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In citing the "get the F off" sense for RFV, I'm finding that some cites seem to mean "get the F out " — as in, they seem to mean "get the F out", but given the lack of "of", their syntax seems to match "get the F off". (Examples include "GTFO the kitchen", "GTFO the profession", and "GTFO the way".) Looking further, I find that out as a preposition meaning "Away from the inside", but our example sentence ("He threw it out the door") is not the same., , and even all get hits. I'm not sure what to make of this; we do define
I guess what I'm wondering is:
- are "out the kitchen", "out the way", etc. a regular feature of some form of English?
- if so, is "GTFO the kitchen" short for "get the F out the kitchen", or for "get the F out the kitchen"?
- in ambiguous "of"-less cases, such as "GTFO our [Usenet] group", do you prefer an "out/out of" reading, or an "off" reading?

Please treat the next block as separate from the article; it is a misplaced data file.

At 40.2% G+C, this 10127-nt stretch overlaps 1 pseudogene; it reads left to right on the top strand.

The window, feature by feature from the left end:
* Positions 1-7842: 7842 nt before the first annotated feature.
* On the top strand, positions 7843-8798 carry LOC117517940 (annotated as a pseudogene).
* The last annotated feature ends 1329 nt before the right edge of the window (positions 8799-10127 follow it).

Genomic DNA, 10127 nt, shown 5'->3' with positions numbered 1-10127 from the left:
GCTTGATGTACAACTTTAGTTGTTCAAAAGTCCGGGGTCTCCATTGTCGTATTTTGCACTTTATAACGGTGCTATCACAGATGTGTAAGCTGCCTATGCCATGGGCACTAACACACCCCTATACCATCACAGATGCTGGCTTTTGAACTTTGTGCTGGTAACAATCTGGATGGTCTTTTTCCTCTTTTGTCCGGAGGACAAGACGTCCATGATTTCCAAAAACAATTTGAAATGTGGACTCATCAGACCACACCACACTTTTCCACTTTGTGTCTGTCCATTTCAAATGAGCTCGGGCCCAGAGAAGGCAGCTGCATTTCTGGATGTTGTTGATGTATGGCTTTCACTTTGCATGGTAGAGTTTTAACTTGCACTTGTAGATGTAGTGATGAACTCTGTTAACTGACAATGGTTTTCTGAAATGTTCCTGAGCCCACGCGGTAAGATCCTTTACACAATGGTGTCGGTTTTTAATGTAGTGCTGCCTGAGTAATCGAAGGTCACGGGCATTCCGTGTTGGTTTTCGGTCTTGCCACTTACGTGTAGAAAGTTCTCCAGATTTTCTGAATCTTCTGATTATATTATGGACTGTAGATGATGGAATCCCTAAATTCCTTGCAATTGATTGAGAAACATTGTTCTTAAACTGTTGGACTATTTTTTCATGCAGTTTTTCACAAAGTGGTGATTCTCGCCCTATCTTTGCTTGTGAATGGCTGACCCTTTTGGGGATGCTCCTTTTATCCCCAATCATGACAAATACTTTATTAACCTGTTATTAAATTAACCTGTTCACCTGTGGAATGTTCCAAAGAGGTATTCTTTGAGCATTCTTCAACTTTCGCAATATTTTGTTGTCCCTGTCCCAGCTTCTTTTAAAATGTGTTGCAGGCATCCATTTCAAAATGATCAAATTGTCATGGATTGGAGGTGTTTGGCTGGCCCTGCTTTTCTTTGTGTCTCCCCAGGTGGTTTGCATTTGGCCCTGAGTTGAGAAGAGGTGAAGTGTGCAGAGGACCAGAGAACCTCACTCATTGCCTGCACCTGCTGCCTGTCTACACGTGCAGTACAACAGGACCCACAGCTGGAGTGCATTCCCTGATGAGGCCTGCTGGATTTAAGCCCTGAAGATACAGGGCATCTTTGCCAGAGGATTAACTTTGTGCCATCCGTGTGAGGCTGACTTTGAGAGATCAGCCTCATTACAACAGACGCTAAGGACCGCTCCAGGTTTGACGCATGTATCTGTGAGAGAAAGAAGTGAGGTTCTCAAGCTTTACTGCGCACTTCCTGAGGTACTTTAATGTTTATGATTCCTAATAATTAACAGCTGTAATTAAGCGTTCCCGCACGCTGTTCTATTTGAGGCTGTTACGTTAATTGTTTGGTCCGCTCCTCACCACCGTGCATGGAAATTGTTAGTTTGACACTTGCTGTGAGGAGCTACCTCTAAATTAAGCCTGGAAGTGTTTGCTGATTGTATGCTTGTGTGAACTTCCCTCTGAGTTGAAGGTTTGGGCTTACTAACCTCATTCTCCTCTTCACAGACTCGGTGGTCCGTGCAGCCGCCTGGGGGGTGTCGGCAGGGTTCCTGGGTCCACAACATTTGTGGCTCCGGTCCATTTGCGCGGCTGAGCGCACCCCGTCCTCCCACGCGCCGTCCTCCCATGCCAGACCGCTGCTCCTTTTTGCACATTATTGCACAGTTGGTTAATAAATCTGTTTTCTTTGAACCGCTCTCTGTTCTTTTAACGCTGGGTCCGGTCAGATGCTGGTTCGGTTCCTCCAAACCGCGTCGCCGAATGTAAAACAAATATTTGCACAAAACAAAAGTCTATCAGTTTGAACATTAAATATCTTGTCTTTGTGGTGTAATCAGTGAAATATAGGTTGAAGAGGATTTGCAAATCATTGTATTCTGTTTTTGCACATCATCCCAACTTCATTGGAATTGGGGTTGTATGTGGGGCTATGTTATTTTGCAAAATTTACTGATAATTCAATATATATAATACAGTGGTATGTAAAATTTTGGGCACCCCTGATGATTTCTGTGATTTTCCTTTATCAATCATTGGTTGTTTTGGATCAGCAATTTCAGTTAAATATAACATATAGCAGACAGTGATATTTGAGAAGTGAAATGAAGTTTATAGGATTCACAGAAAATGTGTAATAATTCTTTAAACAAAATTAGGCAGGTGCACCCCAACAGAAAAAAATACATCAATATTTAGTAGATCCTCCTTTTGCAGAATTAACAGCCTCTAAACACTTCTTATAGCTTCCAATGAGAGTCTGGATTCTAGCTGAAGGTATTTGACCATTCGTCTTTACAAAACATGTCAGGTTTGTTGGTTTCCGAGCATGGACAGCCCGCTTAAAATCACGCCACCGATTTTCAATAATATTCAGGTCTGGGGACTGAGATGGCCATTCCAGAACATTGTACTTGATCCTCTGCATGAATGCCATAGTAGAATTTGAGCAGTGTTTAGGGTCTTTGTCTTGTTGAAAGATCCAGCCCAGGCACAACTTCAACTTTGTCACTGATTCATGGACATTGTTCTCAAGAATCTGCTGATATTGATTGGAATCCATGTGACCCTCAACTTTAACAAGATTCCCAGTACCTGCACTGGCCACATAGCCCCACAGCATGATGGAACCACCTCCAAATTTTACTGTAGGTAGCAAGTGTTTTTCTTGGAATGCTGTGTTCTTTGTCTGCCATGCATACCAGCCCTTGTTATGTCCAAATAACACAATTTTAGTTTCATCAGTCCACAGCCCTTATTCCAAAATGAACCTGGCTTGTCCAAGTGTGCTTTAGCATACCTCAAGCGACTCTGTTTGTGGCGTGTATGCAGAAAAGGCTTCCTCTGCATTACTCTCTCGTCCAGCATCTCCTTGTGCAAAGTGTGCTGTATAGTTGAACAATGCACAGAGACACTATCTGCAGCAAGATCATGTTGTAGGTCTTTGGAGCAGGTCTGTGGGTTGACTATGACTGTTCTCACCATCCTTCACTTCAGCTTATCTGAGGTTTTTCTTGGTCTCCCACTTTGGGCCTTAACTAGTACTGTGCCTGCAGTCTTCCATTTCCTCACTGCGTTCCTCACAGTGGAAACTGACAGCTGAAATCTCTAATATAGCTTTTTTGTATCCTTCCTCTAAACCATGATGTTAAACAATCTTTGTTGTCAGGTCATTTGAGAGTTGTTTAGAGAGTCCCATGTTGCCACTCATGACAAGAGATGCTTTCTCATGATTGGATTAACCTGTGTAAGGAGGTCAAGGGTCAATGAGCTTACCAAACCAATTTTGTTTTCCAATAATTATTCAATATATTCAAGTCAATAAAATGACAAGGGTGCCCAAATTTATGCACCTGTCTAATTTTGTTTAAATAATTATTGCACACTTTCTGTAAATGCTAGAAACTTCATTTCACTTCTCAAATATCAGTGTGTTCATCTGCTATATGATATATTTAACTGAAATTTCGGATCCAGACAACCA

(I'm ignoring the fact that "off" can appear with or without "of" — "fell off (of) his chair" — because it doesn't seem relevant to me, but maybe it is?)
What do y'all think?
- In my personal experience out is used as shorthand slang for out of when it precedes the definite article (or a personal pronoun as you note). That seems to be what is happening here. It seems to be more common in British English and African-American dialects of US English than in other places. --EncycloPetey 19:26, 16 February 2009 (UTC)
GTFO, it's definitely just "get the f*** out," and I'm pretty sure it means "let's change the subject" or "I'm sure that you are lying." -VitaminN
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